We are now, simply, Redis
In the world of key-value stores, Redis is unique in that it supports a linked-list structure. LISTs in Redis store an ordered sequence of strings, and like STRINGs, I represent figures of LISTs as a labeled box with list items inside. An example of a LIST can be seen in figure 1.2.
The operations that can be performed on LISTs are typical of what we find in almost any programming language. We can push items to the front and the back of the LIST with LPUSH/RPUSH; we can pop items from the front and back of the list with LPOP/RPOP; we can fetch an item at a given position with LINDEX; and we can fetch a range of items with LRANGE. Let’s continue our Redis client interactions by following along with interactions on LISTs, as shown in listing 1.2. Table 1.4 gives a brief description of the commands we can use on lists.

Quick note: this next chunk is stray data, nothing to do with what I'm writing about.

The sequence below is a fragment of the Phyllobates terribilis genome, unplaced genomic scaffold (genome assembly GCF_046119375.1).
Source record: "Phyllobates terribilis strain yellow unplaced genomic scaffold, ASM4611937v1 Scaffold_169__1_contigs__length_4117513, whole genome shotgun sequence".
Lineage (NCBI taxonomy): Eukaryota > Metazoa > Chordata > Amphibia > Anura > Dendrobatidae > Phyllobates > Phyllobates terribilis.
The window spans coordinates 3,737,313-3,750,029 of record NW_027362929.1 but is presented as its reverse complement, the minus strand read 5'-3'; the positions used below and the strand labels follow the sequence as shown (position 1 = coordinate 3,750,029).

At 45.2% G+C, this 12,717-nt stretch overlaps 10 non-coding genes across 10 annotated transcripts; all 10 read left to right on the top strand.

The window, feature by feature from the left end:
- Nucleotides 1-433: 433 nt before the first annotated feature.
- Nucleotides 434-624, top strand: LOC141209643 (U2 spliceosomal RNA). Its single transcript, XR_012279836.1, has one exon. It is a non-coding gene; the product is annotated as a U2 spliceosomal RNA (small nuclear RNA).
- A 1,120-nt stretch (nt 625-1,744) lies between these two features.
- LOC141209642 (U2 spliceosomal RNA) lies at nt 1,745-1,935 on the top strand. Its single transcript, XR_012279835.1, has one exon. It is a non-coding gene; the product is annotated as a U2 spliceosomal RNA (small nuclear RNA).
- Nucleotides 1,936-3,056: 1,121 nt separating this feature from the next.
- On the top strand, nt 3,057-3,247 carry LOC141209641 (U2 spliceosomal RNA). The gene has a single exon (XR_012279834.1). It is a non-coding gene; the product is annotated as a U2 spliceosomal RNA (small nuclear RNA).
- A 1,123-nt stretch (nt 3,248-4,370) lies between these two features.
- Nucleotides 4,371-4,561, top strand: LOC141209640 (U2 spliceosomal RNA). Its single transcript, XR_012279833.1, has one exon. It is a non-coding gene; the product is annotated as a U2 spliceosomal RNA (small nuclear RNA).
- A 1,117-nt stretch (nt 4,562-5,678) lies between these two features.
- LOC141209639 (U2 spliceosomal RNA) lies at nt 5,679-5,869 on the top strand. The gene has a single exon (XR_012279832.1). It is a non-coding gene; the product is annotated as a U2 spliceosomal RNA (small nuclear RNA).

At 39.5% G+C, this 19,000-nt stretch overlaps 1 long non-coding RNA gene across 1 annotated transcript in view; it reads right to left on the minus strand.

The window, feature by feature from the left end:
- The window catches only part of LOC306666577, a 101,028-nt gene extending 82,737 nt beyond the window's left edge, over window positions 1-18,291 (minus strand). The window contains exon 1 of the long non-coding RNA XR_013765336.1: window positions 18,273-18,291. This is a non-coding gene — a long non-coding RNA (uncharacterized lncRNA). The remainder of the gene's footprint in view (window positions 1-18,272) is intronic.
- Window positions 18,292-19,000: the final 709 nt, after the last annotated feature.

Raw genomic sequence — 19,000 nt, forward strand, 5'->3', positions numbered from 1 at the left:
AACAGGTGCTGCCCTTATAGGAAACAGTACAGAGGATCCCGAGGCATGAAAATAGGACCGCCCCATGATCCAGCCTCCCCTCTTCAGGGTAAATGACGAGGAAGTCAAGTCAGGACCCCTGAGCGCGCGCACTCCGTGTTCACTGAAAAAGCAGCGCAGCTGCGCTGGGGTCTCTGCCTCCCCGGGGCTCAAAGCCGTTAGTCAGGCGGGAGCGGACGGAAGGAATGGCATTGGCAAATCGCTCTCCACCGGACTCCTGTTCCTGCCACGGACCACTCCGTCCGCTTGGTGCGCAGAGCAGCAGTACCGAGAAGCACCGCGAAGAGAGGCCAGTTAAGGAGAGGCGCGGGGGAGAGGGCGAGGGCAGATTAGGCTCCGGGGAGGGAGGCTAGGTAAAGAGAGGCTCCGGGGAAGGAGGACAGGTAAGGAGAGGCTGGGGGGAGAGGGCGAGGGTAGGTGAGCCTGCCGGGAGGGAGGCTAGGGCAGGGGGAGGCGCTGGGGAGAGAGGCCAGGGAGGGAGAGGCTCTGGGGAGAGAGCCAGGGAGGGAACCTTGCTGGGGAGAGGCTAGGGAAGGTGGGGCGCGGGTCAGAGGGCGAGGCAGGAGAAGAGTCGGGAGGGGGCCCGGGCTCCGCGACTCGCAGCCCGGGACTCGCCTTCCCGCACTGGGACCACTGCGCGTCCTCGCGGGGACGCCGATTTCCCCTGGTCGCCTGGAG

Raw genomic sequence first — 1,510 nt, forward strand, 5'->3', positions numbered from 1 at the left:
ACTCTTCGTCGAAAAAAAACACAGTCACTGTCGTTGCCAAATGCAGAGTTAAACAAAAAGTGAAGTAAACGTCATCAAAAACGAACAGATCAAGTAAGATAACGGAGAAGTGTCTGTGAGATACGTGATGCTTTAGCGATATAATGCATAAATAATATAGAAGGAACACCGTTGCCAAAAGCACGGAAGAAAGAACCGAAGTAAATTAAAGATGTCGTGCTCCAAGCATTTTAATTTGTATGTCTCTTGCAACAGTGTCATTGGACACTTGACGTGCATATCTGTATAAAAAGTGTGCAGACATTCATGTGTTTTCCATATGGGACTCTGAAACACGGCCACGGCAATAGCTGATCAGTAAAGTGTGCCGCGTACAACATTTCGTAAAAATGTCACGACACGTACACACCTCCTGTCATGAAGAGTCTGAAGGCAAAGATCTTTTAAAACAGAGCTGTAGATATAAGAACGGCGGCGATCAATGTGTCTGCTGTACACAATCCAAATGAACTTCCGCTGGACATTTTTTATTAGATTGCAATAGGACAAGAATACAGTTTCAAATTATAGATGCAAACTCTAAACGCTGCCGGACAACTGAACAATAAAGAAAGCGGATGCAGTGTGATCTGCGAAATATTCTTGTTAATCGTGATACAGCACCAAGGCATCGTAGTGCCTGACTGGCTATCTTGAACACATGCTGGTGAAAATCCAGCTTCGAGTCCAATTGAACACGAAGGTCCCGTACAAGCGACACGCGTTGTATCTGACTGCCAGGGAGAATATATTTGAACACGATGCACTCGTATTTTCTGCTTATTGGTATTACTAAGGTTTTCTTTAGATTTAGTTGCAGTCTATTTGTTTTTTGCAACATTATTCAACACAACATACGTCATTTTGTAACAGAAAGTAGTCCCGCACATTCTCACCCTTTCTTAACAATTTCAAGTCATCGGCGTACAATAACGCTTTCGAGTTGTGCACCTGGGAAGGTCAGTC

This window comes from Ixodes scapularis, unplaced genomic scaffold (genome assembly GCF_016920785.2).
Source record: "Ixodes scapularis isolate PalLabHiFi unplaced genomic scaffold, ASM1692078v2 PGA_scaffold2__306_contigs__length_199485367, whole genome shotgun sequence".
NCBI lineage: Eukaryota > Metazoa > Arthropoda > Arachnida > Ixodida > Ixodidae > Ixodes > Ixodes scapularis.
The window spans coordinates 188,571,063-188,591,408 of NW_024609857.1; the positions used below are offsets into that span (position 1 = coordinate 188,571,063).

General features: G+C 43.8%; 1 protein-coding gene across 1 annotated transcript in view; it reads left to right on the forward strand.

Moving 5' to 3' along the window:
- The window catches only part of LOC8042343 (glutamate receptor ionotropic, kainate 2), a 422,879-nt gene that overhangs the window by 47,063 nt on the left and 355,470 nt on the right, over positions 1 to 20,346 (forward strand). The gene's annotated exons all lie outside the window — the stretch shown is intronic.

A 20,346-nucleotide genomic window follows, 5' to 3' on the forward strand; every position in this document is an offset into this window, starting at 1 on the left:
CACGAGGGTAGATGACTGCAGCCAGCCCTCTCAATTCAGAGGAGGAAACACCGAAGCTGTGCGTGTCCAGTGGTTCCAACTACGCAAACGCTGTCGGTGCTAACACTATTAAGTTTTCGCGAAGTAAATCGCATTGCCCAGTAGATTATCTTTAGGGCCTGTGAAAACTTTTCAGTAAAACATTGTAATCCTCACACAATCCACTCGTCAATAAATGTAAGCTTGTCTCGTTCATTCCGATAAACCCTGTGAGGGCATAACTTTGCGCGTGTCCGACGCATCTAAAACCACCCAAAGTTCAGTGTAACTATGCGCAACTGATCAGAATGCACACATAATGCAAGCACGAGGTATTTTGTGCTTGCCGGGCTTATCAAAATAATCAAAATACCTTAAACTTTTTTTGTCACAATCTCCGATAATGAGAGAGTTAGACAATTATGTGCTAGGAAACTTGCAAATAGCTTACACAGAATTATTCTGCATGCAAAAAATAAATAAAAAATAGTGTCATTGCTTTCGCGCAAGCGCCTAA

|Command||What it does|
|RPUSH||Pushes the value onto the right end of the list|
|LRANGE||Fetches a range of values from the list|
|LINDEX||Fetches an item at a given position in the list|
|LPOP||Pops the value from the left end of the list and returns it|
Even if that was all that we could do with LISTs, Redis would already be a useful platform for solving a variety of problems. But we can also remove items, insert items in the middle, trim the list to be a particular size (discarding items from one or both ends), and more. We’ll talk about many of those commands in chapter 3, but for now let’s keep going to see what SETs can offer us.
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